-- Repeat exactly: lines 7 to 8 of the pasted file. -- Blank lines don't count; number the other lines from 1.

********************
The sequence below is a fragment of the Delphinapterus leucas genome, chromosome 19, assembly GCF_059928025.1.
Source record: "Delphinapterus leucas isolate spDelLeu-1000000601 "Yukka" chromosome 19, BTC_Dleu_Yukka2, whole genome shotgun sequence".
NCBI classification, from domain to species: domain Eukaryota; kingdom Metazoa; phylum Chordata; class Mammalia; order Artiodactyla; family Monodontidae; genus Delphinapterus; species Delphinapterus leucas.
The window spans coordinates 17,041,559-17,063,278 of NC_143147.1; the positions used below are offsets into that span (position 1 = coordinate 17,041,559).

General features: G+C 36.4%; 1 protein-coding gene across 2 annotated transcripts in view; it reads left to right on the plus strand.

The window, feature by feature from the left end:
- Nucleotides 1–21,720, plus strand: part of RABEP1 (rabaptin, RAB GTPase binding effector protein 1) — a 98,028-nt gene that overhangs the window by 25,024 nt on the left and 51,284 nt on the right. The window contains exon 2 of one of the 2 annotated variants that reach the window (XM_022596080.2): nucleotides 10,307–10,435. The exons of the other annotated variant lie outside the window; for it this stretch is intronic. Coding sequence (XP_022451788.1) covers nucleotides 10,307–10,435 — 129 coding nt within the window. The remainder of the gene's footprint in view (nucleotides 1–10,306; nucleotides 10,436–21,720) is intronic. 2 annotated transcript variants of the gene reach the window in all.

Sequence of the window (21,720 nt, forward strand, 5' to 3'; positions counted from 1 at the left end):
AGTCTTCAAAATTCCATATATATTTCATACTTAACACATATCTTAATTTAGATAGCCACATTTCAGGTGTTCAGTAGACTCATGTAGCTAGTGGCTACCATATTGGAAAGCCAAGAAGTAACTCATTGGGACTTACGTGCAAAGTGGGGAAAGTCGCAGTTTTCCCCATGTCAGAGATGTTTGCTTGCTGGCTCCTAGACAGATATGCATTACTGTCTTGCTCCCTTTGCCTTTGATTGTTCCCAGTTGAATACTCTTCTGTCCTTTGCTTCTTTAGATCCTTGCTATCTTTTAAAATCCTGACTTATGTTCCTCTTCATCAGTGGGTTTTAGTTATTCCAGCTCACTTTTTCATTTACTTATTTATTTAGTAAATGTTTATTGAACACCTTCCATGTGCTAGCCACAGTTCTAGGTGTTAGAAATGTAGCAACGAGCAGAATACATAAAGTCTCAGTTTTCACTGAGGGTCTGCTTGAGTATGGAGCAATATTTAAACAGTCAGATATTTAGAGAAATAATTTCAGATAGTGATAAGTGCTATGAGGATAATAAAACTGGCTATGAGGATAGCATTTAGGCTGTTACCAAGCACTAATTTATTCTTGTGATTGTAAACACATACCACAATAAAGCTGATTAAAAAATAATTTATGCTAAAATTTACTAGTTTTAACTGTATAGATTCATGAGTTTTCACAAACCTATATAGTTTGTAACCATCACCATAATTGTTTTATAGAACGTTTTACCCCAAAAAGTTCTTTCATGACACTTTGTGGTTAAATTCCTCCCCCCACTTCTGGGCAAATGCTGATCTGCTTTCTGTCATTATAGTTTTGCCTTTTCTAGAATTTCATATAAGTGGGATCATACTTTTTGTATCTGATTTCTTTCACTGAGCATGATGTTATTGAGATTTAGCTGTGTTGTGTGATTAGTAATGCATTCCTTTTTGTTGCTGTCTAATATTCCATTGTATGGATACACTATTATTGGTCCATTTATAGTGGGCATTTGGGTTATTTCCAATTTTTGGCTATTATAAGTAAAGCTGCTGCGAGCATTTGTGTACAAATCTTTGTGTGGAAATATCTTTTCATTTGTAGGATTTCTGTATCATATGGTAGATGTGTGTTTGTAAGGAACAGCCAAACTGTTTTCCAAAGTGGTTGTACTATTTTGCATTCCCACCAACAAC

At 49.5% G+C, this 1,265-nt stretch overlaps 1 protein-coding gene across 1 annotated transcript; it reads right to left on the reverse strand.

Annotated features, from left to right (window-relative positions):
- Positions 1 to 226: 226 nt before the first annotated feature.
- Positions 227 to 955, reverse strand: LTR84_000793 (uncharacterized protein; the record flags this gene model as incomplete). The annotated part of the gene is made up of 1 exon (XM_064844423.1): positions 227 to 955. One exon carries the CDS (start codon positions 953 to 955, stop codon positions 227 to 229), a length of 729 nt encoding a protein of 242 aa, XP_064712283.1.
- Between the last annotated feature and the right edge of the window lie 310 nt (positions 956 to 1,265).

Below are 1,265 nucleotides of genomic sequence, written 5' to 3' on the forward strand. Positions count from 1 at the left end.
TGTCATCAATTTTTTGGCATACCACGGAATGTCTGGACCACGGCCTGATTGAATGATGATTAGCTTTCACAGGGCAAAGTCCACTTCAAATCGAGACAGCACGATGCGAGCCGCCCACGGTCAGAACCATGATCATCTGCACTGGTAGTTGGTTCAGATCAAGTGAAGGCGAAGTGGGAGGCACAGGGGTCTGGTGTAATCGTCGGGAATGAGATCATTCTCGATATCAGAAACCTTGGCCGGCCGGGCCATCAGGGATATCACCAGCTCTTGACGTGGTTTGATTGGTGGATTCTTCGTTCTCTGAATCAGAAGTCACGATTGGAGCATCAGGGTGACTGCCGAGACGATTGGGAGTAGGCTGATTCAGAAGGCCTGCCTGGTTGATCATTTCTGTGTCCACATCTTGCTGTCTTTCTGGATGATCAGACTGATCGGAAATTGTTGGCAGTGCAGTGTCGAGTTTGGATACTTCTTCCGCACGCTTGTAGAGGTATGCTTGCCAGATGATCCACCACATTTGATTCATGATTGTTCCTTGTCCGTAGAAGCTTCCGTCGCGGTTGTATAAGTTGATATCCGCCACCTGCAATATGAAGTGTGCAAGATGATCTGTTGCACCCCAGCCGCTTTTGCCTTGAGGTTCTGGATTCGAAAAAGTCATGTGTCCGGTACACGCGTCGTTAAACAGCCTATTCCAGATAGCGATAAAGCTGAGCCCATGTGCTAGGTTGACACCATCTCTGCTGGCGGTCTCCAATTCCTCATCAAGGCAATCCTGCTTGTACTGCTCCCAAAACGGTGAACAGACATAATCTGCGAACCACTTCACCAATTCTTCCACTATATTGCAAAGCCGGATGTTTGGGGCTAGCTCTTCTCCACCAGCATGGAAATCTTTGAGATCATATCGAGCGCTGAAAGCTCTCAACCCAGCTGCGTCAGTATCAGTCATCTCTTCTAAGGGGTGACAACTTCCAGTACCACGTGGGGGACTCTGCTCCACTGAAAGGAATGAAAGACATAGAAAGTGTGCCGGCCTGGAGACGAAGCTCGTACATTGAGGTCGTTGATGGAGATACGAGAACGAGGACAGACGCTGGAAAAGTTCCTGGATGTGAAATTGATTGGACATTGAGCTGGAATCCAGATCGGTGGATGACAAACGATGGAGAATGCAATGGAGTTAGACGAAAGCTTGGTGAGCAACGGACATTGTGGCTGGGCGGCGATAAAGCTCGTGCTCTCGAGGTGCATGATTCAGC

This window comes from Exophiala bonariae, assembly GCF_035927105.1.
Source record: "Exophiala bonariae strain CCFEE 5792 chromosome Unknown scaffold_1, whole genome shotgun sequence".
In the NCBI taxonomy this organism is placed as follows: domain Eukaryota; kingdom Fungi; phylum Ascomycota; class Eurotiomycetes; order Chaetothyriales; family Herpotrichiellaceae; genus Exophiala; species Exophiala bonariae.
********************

- Nucleotides 1–21,720, plus strand: part of RABEP1 (rabaptin, RAB GTPase binding effector protein 1) — a 98,028-nt gene that overhangs the window by 25,024 nt on the left and 51,284 nt on the right. The window contains exon 2 of one of the 2 annotated variants that reach the window (XM_022596080.2): nucleotides 10,307–10,435. The exons of the other annotated variant lie outside the window; for it this stretch is intronic. Coding sequence (XP_022451788.1) covers nucleotides 10,307–10,435 — 129 coding nt within the window. The remainder of the gene's footprint in view (nucleotides 1–10,306; nucleotides 10,436–21,720) is intronic. 2 annotated transcript variants of the gene reach the window in all.

Sequence of the window (21,720 nt, forward strand, 5' to 3'; positions counted from 1 at the left end):